News by Andrew Kameka on Monday September 10, 2012.
|Sponsored links, if any, appear in green.|
T-Mobile has the unfortunate distinction of being the only major carrier in the U.S. that doesn't offer Apple's iPhone, but the fourth-place carrier has announced plans to promote its support of unlocked iPhones beginning this week. VP of Marketing Suzanne Lowry says that T-Mobile will begin promoting its unofficial iPhone support by adding in-store signage, demo units, and customer assistance for consumers who wish to bring their own iPhone to the carrier.
Beginning September 12, the same date that Apple is expected to launch its next iPhone, T-Mobile retail stores will have iPhone demo units and provide assistance to customers who wish to migrate to T-Mobile. The carrier will offer incentive programs to encourage consumers to switch and save money compared to the cost of AT&T plans.
T-Mobile already supports more than 1 million iPhone devices, but those users are limited to slower speeds because they have not been made to work with T-Mobile's 4G HSPA+ network. That will change as T-Mobile adjusts its 1900 MHz spectrum to enable 4G for its iPhone users. The network has already been adjusted in Las Vegas, New York City, Seattle, and Washington, D.C., and more cities will be enabled soon. The next iPhone has not officially been announced, so it's not yet clear if that new device will be compatible on T-Mobile's HSPA+ frequencies as well.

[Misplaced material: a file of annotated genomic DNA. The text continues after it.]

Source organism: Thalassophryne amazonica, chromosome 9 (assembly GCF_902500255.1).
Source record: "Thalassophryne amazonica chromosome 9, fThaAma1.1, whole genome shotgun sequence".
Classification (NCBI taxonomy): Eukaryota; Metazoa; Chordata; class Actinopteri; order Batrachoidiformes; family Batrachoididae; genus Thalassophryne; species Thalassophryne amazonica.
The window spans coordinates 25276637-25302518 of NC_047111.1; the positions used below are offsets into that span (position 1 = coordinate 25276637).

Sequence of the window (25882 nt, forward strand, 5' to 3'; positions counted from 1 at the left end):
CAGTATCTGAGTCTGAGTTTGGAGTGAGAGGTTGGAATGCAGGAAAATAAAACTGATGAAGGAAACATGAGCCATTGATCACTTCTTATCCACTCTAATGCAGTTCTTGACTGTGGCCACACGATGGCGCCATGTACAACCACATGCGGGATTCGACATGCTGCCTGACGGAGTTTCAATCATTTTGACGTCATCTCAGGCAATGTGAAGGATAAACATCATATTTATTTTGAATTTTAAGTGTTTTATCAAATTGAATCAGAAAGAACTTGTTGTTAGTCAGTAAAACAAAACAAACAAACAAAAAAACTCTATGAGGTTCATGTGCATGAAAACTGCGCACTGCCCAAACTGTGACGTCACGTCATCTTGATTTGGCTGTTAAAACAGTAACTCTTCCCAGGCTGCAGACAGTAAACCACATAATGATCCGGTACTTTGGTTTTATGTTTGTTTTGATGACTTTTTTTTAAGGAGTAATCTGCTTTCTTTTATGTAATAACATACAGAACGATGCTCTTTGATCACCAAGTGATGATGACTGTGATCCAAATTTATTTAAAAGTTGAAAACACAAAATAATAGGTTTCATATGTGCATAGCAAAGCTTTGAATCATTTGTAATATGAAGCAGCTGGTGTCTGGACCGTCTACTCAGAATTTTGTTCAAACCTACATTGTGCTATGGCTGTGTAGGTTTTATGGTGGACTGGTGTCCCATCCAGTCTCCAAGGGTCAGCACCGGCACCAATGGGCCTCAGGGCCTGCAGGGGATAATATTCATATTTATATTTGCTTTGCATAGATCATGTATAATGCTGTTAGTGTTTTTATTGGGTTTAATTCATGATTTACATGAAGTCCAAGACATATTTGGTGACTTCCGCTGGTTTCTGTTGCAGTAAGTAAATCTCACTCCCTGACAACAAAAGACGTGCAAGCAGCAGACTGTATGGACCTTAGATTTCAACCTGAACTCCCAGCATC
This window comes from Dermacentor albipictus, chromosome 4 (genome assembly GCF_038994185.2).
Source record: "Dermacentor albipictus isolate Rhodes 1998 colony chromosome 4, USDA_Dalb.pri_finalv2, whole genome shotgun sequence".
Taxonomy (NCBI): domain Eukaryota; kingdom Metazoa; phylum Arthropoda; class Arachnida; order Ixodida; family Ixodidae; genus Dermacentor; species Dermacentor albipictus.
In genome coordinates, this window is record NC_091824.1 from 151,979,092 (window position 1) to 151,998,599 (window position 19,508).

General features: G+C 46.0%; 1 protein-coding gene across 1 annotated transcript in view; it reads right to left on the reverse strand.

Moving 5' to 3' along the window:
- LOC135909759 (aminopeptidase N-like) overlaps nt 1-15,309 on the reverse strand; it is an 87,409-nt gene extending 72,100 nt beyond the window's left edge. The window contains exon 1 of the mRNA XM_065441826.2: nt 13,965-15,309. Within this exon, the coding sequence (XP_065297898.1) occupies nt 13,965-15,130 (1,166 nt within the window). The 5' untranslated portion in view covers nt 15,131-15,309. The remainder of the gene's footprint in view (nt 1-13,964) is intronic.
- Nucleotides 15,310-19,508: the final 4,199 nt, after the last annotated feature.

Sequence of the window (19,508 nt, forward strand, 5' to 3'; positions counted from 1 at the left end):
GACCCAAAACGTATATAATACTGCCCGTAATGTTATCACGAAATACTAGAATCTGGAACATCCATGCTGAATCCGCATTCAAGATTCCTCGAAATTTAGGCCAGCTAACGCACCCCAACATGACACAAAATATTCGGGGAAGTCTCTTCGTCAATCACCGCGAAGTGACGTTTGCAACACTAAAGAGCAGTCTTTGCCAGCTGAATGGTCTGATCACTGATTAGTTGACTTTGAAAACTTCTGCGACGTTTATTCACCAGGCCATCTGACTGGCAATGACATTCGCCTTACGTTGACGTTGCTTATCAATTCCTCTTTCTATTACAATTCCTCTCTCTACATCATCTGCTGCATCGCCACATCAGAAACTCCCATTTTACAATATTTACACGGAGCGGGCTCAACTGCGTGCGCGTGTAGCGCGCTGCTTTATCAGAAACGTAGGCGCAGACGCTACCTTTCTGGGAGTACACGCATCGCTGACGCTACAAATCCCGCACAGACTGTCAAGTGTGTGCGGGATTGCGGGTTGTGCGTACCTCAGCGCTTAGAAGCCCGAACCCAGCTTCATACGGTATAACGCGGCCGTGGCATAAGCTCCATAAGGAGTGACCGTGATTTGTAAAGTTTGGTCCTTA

While it may seem unconventional for a carrier to openly promote the use of a phone that it does not carry, this is a necessary step for T-Mobile. The company has languished in fourth place for years, and millions of customers have migrated to AT&T, Sprint, or Verizon. T-Mobile has claimed that many of those customers left because they want an iPhone. T-Mobile has been unable to come to terms with Apple to officially support the iPhone, so this may be the only way to stem the tide of customers defecting to its rivals. Customers will have to pay full price to obtain an iPhone, but T-Mobile argues that the savings in its monthly plans will make the purchase worthwhile. It remains to be seen if U.S. consumers who have become familiar with the subsidized model will agree.source: T-Mobile
Andrew is MobileBurn.com's managing editor. He is based in Miami, Florida.